Immortality, Calais, Ancient Writing, Journalism, Mexican Tunnels, Work

Hic sunt camelopardus: this historical edition of The Browser is presented for archaeological purposes; links and formatting may be broken.

The God Quest: Why Humans Long For Immortality

Philip Ball | New Statesman | 30th July 2015

The hope of longer life used to be tempered by the fear of ageing: Who would want a thousand-year-old body? As scientists begin to understand the biology of ageing, and how to halt it, radical life extension starts to look much more attractive. But beware those who claim to have the formula already: “Most gerontologists who are widely known to the public are unscrupulous purveyors of useless nostrums.” (3,500 words)

Fortress Calais

Matthew Taylor et al | Guardian | 27th July 2015

Migrants struggling to enter Britain beseige the entrance to the Channel Tunnel at Calais, which "increasingly resembles a fortress". High fences topped with razor wire separate the migrants from the motorways, but they are readily scaled. Police remove 1,000 stowaways from the backs of lorries bound for England every 24 hours. The "Jungle", a shanty town for 3,000 transients, "is becoming more permanent by the day" (1,550 words)

Words Without Borders

Matthew Battles | Lapham's Quarterly | 29th July 2015

The art of writing gets off "to a supremely leisurely start" in Ancient Greece. The Greeks make their alphabet from Phoenician letters in the ninth century BC. But writing is for commerce, not for culture. Centuries more pass before literature appears. "The artistic culture of ancient Greece had little need of writing; its power was held by the performers, the singers, to whom scribes and 'authors' could appear only as rivals" (2,320 words)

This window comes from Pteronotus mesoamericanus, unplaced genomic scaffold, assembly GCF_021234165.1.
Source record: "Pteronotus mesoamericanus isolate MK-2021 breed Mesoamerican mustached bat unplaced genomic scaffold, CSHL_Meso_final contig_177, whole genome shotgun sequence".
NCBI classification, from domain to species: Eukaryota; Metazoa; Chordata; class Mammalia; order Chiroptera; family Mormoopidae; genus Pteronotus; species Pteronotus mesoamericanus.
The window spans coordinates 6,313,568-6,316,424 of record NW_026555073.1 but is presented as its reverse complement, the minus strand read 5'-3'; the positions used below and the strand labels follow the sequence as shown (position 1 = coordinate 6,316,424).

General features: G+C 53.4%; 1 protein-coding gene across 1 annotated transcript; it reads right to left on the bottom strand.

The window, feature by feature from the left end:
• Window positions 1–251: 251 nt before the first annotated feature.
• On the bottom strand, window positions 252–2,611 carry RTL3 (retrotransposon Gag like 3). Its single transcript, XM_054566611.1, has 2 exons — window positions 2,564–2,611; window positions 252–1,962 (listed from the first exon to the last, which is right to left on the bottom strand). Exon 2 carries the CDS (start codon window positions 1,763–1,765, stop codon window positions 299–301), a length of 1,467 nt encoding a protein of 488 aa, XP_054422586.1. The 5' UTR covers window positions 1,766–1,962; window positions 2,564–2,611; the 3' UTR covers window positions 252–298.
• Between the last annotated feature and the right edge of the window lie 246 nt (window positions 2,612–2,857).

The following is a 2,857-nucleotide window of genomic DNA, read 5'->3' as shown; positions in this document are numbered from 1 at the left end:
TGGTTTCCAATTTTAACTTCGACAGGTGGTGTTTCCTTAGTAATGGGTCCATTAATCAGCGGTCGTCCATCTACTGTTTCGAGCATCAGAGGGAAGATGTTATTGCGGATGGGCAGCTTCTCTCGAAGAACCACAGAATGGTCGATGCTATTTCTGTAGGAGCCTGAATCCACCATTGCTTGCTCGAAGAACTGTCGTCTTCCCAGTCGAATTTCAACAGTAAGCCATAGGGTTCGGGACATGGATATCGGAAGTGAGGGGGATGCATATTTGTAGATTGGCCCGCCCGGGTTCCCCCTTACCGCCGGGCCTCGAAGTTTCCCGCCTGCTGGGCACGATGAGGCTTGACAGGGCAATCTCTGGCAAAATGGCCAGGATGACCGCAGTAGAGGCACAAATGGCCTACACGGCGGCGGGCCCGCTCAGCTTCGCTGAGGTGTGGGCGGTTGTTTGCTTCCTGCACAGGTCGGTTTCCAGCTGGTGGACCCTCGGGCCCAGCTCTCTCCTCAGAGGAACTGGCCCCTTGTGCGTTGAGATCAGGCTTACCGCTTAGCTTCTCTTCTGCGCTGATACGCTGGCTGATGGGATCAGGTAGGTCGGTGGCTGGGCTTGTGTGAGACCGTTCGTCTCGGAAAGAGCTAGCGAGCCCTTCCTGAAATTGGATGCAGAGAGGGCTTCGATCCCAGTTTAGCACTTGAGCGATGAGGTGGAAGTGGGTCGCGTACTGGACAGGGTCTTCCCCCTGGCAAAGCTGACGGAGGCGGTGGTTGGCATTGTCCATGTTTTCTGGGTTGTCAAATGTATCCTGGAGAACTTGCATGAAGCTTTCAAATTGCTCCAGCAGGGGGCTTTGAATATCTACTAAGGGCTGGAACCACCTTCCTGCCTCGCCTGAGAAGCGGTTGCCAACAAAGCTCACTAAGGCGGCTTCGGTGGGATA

You Can’t Trust Journalism

Felix Salmon | Fusion | 27th July 2015

What journalism can learn from science. Gathering knowledge is a "complex, iterative task". Ideas are shared, challenged, refined. That's more or less how science works. But not journalism. In journalism everybody competes, nobody co-operates, nobody opens up their data for checking and replication. "What I’d love to see would be a nonprofit journalism outfit which did nothing but re-report any big or interesting scoops" (2,250 words)

How The Sinaloa Cartel Digs Tunnels

Monte Reel | New Yorker | 27th July 2015

Mexico's Sinaloa drug cartel dug a mile-long tunnel to get its leader out of prison last week. Which seemed an incredible feat; but digging tunnels is one of the cartel's core skills, for smuggling drugs across the Mexican-American border. "Many include elevators, electric lights, ventilation ducts, and cleverly disguised exit shafts. They reach as deep as seventy feet, and they tend to be tall enough for an adult to walk or ride through" (5,060 words)

Keynes And Hard Work

Tim Harford | Financial Times | 30th July 2015 | | Read with 1Pass

J.M. Keynes was right to predict global prosperity, wrong to predict that this would mean lives of leisure for all. Where did his analysis break down? "The noble answer is that we rather like some kinds of work. We enjoy spending time with our colleagues, intellectual stimulation or the feeling of a job well done. The ignoble answer is that we work hard because there is no end to our desire to outspend each other" (650 words)

Video of the day: The Plagiarist In The Kitchen

What to expect: Jonathan Meades introduces his new cookbook of borrowed recipes (4'40")

Thought for the day

There is bad in all good authors; what a pity the converse isn’t true
Philip Larkin

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